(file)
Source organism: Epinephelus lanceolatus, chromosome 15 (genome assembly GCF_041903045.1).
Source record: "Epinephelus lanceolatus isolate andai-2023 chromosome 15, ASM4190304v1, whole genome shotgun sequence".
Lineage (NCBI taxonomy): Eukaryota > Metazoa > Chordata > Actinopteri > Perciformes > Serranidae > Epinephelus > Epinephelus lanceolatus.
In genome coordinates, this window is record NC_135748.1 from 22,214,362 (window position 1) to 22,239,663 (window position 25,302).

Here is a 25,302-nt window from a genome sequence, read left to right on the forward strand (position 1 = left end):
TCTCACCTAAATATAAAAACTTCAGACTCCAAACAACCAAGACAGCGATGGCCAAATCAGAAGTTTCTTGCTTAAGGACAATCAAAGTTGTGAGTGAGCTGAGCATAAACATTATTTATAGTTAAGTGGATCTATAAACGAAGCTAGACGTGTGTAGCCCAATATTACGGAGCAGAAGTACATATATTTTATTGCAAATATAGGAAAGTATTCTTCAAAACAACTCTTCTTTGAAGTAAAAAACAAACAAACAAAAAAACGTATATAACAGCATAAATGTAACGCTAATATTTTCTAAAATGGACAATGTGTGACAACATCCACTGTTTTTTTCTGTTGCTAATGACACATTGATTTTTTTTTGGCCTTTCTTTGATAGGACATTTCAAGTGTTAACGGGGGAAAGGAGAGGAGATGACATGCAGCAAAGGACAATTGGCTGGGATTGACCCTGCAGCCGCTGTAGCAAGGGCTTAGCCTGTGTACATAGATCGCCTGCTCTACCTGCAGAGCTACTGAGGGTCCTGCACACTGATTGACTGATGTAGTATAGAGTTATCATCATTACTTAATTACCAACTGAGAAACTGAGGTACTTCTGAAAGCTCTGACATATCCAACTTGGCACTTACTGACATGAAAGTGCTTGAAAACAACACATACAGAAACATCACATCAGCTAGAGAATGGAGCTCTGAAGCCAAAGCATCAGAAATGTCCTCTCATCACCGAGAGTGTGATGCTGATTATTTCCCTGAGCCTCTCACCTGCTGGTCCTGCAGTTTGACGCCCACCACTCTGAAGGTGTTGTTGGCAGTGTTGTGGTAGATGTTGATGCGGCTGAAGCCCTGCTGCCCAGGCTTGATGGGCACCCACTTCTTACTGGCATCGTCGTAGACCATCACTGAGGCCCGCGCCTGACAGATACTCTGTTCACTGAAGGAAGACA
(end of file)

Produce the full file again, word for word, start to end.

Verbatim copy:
Source organism: Epinephelus lanceolatus, chromosome 15 (genome assembly GCF_041903045.1).
Source record: "Epinephelus lanceolatus isolate andai-2023 chromosome 15, ASM4190304v1, whole genome shotgun sequence".
Lineage (NCBI taxonomy): Eukaryota > Metazoa > Chordata > Actinopteri > Perciformes > Serranidae > Epinephelus > Epinephelus lanceolatus.
In genome coordinates, this window is record NC_135748.1 from 22,214,362 (window position 1) to 22,239,663 (window position 25,302).

Here is a 25,302-nt window from a genome sequence, read left to right on the forward strand (position 1 = left end):
TCTCACCTAAATATAAAAACTTCAGACTCCAAACAACCAAGACAGCGATGGCCAAATCAGAAGTTTCTTGCTTAAGGACAATCAAAGTTGTGAGTGAGCTGAGCATAAACATTATTTATAGTTAAGTGGATCTATAAACGAAGCTAGACGTGTGTAGCCCAATATTACGGAGCAGAAGTACATATATTTTATTGCAAATATAGGAAAGTATTCTTCAAAACAACTCTTCTTTGAAGTAAAAAACAAACAAACAAAAAAACGTATATAACAGCATAAATGTAACGCTAATATTTTCTAAAATGGACAATGTGTGACAACATCCACTGTTTTTTTCTGTTGCTAATGACACATTGATTTTTTTTTGGCCTTTCTTTGATAGGACATTTCAAGTGTTAACGGGGGAAAGGAGAGGAGATGACATGCAGCAAAGGACAATTGGCTGGGATTGACCCTGCAGCCGCTGTAGCAAGGGCTTAGCCTGTGTACATAGATCGCCTGCTCTACCTGCAGAGCTACTGAGGGTCCTGCACACTGATTGACTGATGTAGTATAGAGTTATCATCATTACTTAATTACCAACTGAGAAACTGAGGTACTTCTGAAAGCTCTGACATATCCAACTTGGCACTTACTGACATGAAAGTGCTTGAAAACAACACATACAGAAACATCACATCAGCTAGAGAATGGAGCTCTGAAGCCAAAGCATCAGAAATGTCCTCTCATCACCGAGAGTGTGATGCTGATTATTTCCCTGAGCCTCTCACCTGCTGGTCCTGCAGTTTGACGCCCACCACTCTGAAGGTGTTGTTGGCAGTGTTGTGGTAGATGTTGATGCGGCTGAAGCCCTGCTGCCCAGGCTTGATGGGCACCCACTTCTTACTGGCATCGTCGTAGACCATCACTGAGGCCCGCGCCTGACAGATACTCTGTTCACTGAAGGAAGACA